At St. Mary’s, Edmond’s skilled, forced labor sustained the mission he helped build. Considered by the Jesuits to be “intelligent” and “trusty and resourceful,” he used his carpentry skills to aid in the construction of the mission church and to plan and build the mission’s school house, a two-story building with six classrooms, as well as a residence for the sisters. He also assisted with growing corn and tending the kitchen garden. Edmond resided near the sisters’ house, sharing with Jesuit brother George Miles a small, unstable, double-roomed cabin, which was susceptible to whirlwinds and almost destroyed by a tornado in the early 1840s.
In Sugar Creek, the Jesuits sought to replicate systems of evangelization and coerced labor among the Potawatomi they once modeled among indigenous people in Paraguay and took advantage of Edmond’s forced labor to coerce Potawatomi men into farm and carpentry work. Edmond helped Potawatomi men build a fence around the cemetery and taught them where to install the gate. The Potawatomi resented this, not least because they considered farm work inappropriate for their gender, as in their culture women cultivated crops while men hunted. Jesuit Father Adrian Hoecken took credit for imparting the knowledge to the Potawatomi that had in fact largely fallen to Edmond:
The Religious of the Sacred Heart entrusted Edmond, who appears to have been literate, to make trips and run errands in nearby towns. It was when Edmond was away on one of these trips to Westport in January 1844 that he learned from a newspaper that the Mother Superior who had previously owned him had died in Louisiana the previous month.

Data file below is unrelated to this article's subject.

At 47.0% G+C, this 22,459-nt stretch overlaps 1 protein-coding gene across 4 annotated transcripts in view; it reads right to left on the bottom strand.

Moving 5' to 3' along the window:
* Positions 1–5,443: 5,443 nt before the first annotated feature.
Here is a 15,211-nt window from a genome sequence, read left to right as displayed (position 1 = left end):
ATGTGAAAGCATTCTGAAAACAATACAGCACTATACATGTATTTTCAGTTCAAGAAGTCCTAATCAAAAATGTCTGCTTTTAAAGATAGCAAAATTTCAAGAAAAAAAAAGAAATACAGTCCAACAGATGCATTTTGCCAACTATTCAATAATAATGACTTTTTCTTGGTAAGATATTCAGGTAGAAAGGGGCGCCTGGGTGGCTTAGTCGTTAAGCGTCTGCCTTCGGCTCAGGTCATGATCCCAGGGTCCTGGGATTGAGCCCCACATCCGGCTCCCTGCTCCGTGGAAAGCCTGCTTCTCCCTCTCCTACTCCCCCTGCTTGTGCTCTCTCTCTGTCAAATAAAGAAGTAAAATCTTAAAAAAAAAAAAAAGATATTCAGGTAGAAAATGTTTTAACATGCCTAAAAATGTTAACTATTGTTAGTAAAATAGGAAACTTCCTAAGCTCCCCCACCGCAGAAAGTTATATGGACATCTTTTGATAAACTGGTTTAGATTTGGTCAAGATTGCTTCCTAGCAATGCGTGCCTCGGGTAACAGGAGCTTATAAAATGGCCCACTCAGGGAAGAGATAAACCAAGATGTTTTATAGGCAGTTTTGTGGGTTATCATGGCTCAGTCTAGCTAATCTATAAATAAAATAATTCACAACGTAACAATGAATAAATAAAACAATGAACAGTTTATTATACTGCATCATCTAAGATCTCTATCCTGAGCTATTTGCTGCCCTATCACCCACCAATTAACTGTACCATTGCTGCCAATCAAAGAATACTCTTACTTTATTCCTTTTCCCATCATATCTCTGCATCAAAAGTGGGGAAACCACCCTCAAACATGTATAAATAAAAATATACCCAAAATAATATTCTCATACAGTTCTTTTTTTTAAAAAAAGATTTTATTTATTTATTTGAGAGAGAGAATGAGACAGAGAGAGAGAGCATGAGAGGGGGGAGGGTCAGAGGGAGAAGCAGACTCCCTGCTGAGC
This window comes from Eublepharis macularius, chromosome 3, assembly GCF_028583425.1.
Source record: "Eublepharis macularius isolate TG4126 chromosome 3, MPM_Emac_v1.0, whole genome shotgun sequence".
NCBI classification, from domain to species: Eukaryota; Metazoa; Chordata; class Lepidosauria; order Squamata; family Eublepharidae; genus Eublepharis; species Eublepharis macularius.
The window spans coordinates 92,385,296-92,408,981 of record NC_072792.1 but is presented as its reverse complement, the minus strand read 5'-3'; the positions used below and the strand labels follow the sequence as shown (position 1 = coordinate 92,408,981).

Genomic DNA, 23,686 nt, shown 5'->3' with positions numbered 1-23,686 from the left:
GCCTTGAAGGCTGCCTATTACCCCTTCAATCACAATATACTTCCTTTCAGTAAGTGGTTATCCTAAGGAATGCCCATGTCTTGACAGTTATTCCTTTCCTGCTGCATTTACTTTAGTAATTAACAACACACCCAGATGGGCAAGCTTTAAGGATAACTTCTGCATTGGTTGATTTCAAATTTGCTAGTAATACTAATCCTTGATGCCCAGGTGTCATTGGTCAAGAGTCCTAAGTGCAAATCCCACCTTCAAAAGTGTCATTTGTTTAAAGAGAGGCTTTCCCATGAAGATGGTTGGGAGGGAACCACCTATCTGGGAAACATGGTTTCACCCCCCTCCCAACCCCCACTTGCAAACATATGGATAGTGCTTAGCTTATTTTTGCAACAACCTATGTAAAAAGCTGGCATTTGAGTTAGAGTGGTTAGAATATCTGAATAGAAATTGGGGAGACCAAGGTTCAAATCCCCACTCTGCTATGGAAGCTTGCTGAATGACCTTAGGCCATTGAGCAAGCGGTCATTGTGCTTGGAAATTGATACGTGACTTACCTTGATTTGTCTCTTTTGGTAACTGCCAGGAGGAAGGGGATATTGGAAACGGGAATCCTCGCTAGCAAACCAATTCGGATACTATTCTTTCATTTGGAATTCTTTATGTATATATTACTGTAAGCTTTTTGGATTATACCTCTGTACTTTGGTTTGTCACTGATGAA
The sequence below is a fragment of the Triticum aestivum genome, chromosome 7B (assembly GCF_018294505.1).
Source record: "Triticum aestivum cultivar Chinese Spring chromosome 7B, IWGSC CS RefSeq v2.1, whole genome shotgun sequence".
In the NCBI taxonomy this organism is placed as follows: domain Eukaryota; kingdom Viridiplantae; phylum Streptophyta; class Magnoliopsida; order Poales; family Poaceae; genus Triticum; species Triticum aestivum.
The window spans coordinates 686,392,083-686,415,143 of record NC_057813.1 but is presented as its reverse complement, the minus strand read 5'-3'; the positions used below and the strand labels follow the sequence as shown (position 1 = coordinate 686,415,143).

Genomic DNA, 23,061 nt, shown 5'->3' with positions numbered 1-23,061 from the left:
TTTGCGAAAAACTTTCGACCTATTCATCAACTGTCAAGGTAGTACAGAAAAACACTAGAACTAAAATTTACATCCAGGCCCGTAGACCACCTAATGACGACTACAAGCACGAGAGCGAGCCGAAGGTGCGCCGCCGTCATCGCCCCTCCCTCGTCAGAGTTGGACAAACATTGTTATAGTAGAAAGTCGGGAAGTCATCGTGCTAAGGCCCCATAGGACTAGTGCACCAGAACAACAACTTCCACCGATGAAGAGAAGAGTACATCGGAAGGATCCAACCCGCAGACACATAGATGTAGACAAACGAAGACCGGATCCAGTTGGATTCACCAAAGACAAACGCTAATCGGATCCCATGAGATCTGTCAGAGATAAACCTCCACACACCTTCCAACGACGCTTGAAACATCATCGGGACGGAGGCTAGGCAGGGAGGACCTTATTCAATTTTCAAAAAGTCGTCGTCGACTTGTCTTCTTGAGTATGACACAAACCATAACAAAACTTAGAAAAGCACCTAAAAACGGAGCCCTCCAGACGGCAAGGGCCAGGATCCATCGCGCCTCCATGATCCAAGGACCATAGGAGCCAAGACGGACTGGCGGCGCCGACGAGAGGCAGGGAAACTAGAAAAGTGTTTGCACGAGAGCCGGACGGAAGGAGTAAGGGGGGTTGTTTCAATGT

Edmond’s life is unclear after 1844, when, as far as researchers can tell at this time, he disappears from Jesuit and RSCJ records. Perhaps he had died or had been sold, or perhaps he had taken advantage of his presence in free territory and separation from his family to seek his liberty.
Researchers are still working to learn more about Edmond’s life, and the lives of other enslaved people who were made to travel with Jesuits on westward missionary ventures to minister to Native Americans. Several enslaved people, for example, conveyed information and goods between the missions and the St. Stanislaus headquarters. In 1841, a young enslaved boy met De Smet on his way to the Rocky Mountain missions with a message that Jesuit Father John B. Smedts whom De Smet planned to meet there, would not be coming. In 1862, enslaved people were assigned to convey a wagon of goods to Fort Benton, Montana, near which the Jesuits were establishing a new mission, St. Peter’s, among the Blackfeet.
This research was compiled by Kelly L. Schmidt, Lyn Osiek, Maureen Chicoine, Jeff Harrison, and Ayan Ali with translations by C. Brooke Vandervelde.
Recommended citation: Kelly L. Schmidt, Lyn Osiek, Maureen Chicoine, Jeff Harrison, and Ayan Ali, “Edmond,” Slavery, History, Memory, and Reconciliation Project, 2021.
Updated: May 2021